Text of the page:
Apr 25, 2022

By Chip Israel, Fellow IALD, LC, LEED AP, Fellow IES
Lighting Design Alliance

Shelf lighting seems so simple, yet it is one of the biggest lighting coordination issues out there, and it gets screwed up the majority of the time. Yet when done correctly, shelf lighting can provide an unparalleled effect for residential, hospitality and retail applications.

The process should start with some fact finding:

  1. What will be displayed? Solid books, translucent bottles, artwork, etc. Each would require a special detail.
  2. What is the back surface? This is important because too many times designers select a specular material or mirror as to see the back of the objects. This can also create an undesired reflection of the light sources.
  3. Are the shelves fixed or moveable? Fixed shelving is the easiest as the wiring doesn’t have to move (or use special conductor systems) or perhaps the lighting can be run vertically behind the styles as to conceal it and allow the shelves to adjust.
Tools of the Trade: Shelf Lighting
Option 1 – Accent the shelf from the ceiling. While cost effective, it does have its limitations. If the accent source is too close to the shelves, strong shadows can occur, and the objects might not be illuminated. If the accents are too far out, then a potential shopper could cast shadows on the displayed merchandise.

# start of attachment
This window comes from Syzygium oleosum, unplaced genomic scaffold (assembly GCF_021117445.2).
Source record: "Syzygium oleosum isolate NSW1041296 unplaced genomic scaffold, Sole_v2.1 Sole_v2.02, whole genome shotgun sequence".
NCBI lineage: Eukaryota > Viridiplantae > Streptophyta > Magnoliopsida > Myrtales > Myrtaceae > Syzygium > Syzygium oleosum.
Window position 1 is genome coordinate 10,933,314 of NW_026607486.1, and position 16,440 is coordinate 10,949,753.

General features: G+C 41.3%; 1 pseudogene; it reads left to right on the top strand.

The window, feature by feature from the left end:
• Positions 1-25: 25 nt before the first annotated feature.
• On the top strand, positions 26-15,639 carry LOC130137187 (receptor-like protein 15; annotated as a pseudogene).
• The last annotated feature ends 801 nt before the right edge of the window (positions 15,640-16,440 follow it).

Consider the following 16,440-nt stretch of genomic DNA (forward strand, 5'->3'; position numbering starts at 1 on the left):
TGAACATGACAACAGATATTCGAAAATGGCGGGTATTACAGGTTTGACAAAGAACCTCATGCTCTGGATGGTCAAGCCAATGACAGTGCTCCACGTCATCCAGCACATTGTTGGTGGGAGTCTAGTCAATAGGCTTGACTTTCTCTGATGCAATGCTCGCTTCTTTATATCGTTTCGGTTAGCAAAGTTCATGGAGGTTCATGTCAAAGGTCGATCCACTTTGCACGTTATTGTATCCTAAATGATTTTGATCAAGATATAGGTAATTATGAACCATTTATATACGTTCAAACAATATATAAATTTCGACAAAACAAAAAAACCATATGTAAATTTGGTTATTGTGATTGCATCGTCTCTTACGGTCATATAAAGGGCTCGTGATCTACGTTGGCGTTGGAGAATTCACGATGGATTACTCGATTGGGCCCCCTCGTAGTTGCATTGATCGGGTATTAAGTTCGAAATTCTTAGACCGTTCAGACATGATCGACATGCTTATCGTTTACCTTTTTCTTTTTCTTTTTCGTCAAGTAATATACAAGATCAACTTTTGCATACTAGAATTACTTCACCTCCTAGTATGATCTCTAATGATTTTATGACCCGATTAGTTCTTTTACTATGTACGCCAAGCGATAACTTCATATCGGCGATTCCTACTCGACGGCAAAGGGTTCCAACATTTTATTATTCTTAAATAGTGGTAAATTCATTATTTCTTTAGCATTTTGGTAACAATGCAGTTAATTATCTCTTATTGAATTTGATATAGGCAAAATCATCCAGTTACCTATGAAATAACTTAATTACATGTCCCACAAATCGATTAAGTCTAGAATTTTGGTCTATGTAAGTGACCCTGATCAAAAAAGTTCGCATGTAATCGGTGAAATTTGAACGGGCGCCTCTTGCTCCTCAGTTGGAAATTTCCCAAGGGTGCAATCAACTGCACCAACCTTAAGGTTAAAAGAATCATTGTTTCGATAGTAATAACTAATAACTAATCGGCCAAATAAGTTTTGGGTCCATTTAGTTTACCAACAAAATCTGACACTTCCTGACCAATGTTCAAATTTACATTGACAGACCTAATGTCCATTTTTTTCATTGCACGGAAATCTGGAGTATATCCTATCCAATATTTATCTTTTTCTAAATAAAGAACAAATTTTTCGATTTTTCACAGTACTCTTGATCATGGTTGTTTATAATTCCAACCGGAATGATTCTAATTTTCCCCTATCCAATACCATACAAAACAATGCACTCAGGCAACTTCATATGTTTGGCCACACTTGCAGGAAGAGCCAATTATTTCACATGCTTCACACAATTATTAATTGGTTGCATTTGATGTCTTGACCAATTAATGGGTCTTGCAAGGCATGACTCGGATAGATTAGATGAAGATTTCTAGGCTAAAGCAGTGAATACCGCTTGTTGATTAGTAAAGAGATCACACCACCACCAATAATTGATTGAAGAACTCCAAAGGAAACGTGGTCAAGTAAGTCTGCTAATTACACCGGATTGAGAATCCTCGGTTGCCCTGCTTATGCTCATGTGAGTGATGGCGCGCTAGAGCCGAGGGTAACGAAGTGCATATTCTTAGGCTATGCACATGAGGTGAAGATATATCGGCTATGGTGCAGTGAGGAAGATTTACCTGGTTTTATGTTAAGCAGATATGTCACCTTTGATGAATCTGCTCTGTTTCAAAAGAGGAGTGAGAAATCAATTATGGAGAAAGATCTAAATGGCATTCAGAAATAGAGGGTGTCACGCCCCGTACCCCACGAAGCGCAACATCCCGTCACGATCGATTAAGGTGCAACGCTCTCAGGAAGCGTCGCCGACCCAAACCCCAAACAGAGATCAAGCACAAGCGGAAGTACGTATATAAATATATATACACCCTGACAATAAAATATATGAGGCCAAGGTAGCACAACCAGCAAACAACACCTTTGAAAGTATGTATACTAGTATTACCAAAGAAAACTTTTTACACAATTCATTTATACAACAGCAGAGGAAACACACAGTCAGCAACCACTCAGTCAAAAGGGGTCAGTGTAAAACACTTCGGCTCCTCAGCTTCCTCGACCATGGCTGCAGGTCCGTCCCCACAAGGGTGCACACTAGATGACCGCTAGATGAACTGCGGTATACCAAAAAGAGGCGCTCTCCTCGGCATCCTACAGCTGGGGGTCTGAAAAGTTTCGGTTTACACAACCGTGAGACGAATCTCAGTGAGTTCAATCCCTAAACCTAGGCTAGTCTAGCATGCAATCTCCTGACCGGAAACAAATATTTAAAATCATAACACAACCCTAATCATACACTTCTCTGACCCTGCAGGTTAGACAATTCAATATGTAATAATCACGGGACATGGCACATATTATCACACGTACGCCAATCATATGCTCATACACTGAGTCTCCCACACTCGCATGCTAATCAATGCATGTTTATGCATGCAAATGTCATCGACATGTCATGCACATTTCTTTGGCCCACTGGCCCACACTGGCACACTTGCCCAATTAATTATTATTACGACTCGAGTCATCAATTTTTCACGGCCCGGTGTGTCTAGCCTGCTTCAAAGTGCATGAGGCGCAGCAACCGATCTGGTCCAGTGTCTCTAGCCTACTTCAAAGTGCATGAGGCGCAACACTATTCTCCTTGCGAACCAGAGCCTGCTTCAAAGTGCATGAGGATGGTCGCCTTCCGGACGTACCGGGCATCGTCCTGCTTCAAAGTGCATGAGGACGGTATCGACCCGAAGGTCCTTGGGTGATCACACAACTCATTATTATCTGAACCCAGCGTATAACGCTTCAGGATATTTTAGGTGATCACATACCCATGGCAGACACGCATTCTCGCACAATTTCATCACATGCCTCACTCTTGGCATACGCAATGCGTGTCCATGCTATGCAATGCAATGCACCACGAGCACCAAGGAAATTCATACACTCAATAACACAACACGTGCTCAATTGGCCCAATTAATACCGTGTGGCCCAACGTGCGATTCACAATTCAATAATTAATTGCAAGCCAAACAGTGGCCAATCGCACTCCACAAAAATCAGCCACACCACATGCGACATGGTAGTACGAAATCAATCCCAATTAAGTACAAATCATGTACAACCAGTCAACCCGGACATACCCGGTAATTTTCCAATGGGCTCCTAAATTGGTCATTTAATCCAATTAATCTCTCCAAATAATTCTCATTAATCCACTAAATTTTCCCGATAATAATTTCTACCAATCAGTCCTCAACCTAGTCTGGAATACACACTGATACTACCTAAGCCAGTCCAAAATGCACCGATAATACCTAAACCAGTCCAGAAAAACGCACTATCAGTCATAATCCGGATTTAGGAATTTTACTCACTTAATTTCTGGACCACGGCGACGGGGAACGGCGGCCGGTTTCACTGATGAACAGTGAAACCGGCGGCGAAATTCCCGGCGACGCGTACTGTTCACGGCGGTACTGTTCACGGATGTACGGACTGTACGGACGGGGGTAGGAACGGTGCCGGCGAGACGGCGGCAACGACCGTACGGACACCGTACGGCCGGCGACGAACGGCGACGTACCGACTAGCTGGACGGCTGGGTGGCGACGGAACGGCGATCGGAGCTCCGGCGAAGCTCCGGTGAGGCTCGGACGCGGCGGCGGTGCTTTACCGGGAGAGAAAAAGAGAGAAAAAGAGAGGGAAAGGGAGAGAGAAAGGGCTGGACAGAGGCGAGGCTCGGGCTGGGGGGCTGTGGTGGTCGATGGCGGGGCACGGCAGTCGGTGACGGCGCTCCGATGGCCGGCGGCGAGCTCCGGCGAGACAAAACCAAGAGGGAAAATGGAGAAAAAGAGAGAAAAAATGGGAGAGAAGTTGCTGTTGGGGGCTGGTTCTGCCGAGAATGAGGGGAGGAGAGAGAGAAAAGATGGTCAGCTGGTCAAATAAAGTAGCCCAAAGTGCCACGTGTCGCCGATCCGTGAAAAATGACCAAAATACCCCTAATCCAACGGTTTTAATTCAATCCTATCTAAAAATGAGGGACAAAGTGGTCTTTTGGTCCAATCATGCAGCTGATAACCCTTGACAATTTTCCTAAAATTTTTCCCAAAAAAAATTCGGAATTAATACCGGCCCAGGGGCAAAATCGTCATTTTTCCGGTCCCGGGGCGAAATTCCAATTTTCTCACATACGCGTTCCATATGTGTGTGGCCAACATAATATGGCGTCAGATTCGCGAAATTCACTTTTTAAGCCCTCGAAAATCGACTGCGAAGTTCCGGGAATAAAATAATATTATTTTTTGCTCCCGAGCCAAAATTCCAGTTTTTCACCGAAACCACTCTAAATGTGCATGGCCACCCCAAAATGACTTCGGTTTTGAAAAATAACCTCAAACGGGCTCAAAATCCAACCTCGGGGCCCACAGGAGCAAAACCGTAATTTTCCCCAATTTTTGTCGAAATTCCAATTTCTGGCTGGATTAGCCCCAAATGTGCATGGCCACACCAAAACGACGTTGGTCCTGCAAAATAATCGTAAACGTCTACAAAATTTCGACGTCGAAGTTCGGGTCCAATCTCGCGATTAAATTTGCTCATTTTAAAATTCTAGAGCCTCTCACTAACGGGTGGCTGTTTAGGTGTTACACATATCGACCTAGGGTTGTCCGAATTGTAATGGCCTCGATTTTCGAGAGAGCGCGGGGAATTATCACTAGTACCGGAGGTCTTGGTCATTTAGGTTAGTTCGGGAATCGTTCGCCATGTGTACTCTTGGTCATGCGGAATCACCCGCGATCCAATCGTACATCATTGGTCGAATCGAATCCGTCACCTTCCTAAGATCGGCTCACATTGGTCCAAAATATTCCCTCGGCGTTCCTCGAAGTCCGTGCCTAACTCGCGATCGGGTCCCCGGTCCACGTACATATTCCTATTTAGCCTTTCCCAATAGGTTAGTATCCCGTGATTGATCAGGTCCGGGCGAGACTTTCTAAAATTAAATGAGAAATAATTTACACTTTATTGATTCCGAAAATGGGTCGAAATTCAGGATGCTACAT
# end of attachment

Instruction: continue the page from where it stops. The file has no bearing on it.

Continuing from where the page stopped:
Tools of the Trade: Shelf Lighting
Option 2 – Rear illuminate the objects. This can be very successful with objects that are translucent or those that have a very strong silhouette shape. Is it an uplight or a downlight? That can depend, but make sure that the guests cannot directly see the sources. The entire rear wall can be trans-illuminated also, but access will be required.
Tools of the Trade: Shelf Lighting
Option 3 – Front light. Add a lip to the cabinet and just add a strip light. But be careful—many times the lighting for the upper shelves could become visible, and consider guests sitting, such as in a restaurant or on their sofa. The lip of the shelf could need a return that allows the direct lighting to fall on the objects, but also “block” the light from the guests.
Tools of the Trade: Shelf Lighting
Option 4 – Vertical strips. Similar to horizontal strip lights, but now rotated to run vertically. This does allow the shelves to be moveable, allowing flexibility. Off-angle views must be studied, to make sure that the source is fully blocked from view. In general, most strip lights are low voltage and require a driver. These need to be accessible, ventilated and hidden from view.

Contributor(s)

Chip Israel

Chip Israel

Chip Israel has been a lighting designer for over 35 years. In 1992, he founded LIGHTING DESIGN ALLIANCE, a full-service architectural lighting design firm, where he built a highly-select team of lighting design professionals who now serve a variety of clients worldwide. As CEO... More info »